The rosary has been called a "compendium of the gospel" because when you meditate on the mysteries of the rosary, you are meditating on a sequence of events from the lives of Jesus and Mary taken from the Gospels. The prayers are also mainly taken from passages from the Gospels.
Many of the popes and saints regularly prayed the rosary. Padre Pio prayed several rosaries per day and his last words were, "Love the Blessed Virgin and make Her loved. Always say the Rosary!" Pope John Paul II is one saint who was very devoted to the rosary. He wrote an apostolic letter on it called The Rosary of the Virgin Mary in which he called the rosary a "path to contemplation". I'd highly recommend that you read it here. Here is a quote from this encyclical:
A path of contemplation
"But the most important reason for strongly encouraging the practice of the Rosary is that it represents a most effective means of fostering among the faithful that commitment to the contemplation of the Christian mystery which I have proposed in the Apostolic Letter Novo Millennio Ineunte as a genuine training in holiness: What is needed is a Christian life distinguished above all in the art of prayer. Inasmuch as contemporary culture, even amid so many indications to the contrary, has witnessed the flowering of a new call for spirituality, due also to the influence of other religions, it is more urgent than ever that our Christian communities should become genuine schools of prayer. The Rosary belongs among the finest and most praiseworthy traditions of Christian contemplation."
Pope John Paul II, The Rosary of the Virgin Mary
Below are some links to learn more about the rosary and how to pray it:
For more about the rosary, including a short history with links on how to pray the rosary from the EWTN website (www.ewtn.org) click here. To see a tutorial on the mechanics of how to pray the rosary at the Dominican's Rosary Center website (www.rosary-center.org) click here.
The Blessed Mother at Fatima and other places has asked us to pray the rosary especially for peace in the world and conversion of sinners. If you are not familiar with Mary's messages at Fatima, I would advise you to look over a summary as it is still very applicable today at the Dominican's Rosary Center website (www.rosary-center.org): click here.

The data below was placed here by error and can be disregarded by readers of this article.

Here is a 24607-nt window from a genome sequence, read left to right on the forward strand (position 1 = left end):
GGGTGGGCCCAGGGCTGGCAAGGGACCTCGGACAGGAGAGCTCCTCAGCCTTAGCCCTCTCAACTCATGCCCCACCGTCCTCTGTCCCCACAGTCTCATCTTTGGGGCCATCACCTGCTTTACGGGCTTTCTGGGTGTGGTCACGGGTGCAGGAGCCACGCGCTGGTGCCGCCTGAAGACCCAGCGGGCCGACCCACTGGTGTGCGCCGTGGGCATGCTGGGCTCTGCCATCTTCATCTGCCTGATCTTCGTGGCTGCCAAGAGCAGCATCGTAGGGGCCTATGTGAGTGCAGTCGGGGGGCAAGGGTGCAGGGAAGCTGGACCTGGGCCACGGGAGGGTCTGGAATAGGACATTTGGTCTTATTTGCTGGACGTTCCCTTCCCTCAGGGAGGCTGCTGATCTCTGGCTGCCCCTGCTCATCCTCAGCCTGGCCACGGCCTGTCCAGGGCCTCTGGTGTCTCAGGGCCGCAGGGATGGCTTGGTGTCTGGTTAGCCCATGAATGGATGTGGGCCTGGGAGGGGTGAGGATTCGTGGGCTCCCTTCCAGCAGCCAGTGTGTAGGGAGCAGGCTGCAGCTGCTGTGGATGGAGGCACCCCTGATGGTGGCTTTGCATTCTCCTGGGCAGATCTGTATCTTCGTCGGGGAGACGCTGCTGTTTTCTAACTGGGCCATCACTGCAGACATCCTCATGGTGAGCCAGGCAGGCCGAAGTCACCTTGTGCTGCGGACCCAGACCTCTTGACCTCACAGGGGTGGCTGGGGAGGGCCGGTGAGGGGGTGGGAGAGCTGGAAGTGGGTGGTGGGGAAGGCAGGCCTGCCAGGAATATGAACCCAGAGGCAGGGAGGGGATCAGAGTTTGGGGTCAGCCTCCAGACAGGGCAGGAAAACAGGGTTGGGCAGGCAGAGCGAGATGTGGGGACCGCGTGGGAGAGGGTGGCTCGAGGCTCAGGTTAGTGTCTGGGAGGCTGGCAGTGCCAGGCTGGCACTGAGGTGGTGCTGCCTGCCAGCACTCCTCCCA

||For the rosary to be a meditative prayer, one meditates on the mystery for each decade rather than focusing on the meaning of each word of each Hail Mary. Below is a short instruction on how to do this mostly taken from my book, How to Pray the Rosary as a Pathway to Contemplation. If you'd like a copy as a help meditate on the mysteries of the rosary click here.
Meditating on the Mysteries of the Rosary
Prayer is a communication between God and us. Our part in praying the rosary is to say the vocal prayers and to meditate (think about or dwell) on the mystery for each decade. The mysteries are events from the life of Jesus and Mary. The Joyful Mysteries are about Jesus conception, birth and childhood; the Luminous Mysteries about His public ministry; the Sorrowful Mysteries about His passion and death; and the Glorious Mysteries about events after His death.
When we meditate on the mysteries, we visualize or think about some of the main events from the lives of Jesus and Mary from the Bible. Each mystery has a message and meaning for our own life and our relationship with God. In prayer, God is very present and right there with us whether we perceive Him or not. The more we pray with the desire to hear God, the more we develop an inner ear to hear Him.
As we meditate on the mysteries, we put our inner focus on God and can expect that will bring us closer to Him. To really love God or anyone else, first we have to get to know them. We cant love who we dont know. Meditating on the mysteries of the rosary is a way to get to know Jesus and Mary better and therefore to love them more. It is more than an exercise of the mind and is not an emptying of the mind. Rather it is a refocusing of the mind from the outer realities to inner and spiritual ones. As we meditate on the mysteries of the rosary, thoughts and then sentiments are generated. We lift these to the Lord as part of our prayer. In this way meditation becomes not only a mental prayer but becomes an affective prayer, which means a prayer that engages our emotions as well.